This study focuses on the calibration of an existing bio-geo-optical model for studying the spatial variability of water quality parameters including chlorophyll (CHL), non-algal particles (NAP), and colored dissolved organic matter (CDOM) in episodic river plumes. The geographic focus is the St. Joseph River plume in southern Lake Michigan. One set of EO-1 Hyperion imagery and one set of boat-based spectrometer measurements were successfully acquired to capture episodic plume events. Coincident water quality measurements were also collected during these plume events. In this study, a database of inherent optical properties (IOPs) measurements and spectral signatures was generated and used to calibrate the bio-geo-optical model. Field measured concentrations of NAP and CDOM at 67% of the sampled sites fall within one standard deviation of the retrieved means using the spectrometer measurements. The percentage of sites, 88%, is higher for the estimation of CHL concentrations. Despite the dynamic nature of the observed plume and the time lag during field sampling, 77% of the sampled sites show field measured CHL and NAP concentrations falling within one standard deviation of the Hyperion derived values. The spatial maps of water quality parameters generated from the Hyperion image provided a synoptic view of water quality conditions. Results show that concentrations of NAP, CHL, and CDOM were more than three times higher in conjunction with river outflow, and inside the river plumes, than in ambient water. It is concluded that the storm-initiated plume is a significant source of sediments, carbon and chlorophyll to Lake Michigan.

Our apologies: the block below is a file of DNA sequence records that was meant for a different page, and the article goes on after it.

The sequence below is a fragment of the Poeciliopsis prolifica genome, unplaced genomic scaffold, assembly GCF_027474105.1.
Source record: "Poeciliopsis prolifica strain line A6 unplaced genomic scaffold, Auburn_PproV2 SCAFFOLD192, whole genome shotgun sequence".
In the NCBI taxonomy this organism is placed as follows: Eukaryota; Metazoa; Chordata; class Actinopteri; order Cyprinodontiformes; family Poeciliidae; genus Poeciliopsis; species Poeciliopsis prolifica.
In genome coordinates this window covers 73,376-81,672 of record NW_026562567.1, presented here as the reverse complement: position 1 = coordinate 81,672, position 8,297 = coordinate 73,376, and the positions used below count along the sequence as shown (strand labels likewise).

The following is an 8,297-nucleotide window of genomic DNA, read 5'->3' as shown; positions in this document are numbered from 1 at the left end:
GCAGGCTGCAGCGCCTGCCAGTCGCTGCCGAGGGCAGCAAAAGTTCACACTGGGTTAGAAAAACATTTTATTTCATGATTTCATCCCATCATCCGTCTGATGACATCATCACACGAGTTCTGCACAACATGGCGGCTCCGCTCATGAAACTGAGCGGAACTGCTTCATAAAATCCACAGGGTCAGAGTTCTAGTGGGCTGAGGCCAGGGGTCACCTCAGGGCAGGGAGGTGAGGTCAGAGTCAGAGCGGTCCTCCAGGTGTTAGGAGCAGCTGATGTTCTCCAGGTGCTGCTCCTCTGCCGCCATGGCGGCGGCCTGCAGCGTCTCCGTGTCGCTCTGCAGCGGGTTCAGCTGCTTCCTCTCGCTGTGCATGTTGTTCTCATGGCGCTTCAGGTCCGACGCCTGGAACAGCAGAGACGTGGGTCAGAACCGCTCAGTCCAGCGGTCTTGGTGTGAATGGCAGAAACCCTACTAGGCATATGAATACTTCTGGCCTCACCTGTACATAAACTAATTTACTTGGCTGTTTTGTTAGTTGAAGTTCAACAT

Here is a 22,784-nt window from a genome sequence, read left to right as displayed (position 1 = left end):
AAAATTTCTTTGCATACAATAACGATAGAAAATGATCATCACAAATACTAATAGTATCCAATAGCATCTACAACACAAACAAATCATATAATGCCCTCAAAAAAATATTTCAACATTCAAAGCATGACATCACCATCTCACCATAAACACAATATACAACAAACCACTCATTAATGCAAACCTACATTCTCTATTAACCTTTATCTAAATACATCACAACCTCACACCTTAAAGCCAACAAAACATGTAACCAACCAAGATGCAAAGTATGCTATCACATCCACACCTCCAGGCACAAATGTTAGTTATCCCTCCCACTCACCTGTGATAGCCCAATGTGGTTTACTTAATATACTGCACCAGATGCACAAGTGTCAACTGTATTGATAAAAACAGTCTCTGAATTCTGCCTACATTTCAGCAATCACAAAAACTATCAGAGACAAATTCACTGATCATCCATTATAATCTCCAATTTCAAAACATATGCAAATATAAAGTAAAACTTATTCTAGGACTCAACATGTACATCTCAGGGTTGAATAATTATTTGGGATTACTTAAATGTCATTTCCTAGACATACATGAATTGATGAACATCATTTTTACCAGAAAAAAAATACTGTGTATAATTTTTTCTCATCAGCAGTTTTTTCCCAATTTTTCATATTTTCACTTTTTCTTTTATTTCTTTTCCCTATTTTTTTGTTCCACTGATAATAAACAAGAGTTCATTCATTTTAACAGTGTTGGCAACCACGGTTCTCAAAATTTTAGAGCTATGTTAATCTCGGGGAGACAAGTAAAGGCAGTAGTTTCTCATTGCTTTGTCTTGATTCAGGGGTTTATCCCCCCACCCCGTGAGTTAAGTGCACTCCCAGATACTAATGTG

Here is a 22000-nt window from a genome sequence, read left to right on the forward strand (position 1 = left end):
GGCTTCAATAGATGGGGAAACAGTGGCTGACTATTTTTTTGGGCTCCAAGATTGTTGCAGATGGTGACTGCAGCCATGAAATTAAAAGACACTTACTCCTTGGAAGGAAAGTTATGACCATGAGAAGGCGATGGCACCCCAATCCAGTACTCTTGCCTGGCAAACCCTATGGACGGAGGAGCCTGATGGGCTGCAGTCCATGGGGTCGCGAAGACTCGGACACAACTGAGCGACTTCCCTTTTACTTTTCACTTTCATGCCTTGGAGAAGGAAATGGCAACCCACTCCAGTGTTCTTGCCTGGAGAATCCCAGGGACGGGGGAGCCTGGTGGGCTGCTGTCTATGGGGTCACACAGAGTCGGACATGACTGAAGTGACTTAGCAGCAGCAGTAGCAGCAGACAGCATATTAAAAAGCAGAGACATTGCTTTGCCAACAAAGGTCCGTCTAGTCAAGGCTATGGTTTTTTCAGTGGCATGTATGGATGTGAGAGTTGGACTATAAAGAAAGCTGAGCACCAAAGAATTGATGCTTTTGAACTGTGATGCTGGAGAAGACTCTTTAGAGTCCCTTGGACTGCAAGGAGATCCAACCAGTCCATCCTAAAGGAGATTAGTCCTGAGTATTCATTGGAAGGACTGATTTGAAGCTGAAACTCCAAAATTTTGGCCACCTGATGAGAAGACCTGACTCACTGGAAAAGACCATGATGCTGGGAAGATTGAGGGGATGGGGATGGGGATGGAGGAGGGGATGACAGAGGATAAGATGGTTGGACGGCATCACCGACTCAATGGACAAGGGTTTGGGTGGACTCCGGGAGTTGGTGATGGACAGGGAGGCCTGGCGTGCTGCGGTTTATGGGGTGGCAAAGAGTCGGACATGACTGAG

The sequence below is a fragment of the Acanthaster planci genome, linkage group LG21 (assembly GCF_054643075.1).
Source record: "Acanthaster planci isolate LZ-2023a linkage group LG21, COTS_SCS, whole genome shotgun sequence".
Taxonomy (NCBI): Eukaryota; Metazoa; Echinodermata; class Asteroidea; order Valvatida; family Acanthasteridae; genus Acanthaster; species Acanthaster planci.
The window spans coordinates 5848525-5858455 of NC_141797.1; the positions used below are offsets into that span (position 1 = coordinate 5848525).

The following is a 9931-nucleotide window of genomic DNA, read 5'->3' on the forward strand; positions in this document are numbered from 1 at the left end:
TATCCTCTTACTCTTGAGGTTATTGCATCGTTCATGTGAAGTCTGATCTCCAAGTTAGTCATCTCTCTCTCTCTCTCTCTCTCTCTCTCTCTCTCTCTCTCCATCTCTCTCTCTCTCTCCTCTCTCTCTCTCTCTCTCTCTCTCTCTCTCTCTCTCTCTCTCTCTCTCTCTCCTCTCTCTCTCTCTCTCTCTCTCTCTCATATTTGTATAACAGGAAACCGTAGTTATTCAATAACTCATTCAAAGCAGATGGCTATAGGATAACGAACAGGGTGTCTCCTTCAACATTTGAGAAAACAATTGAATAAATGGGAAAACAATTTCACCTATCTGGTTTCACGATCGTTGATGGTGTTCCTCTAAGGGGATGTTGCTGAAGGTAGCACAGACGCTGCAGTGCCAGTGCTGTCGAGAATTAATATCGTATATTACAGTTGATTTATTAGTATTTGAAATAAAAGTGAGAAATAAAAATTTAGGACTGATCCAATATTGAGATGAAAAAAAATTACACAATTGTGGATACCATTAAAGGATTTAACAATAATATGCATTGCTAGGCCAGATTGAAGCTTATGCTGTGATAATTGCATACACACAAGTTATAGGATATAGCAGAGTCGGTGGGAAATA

Tan, J, K.A. Cherkauer, I. Chaubey, C.D. Troy, and R. Essig (2016): Water quality estimation of river plumes in Southern Lake Michigan using Hyperion. Journal of Great Lakes Research. DOI: 10.1016/j.jglr.2016.02.009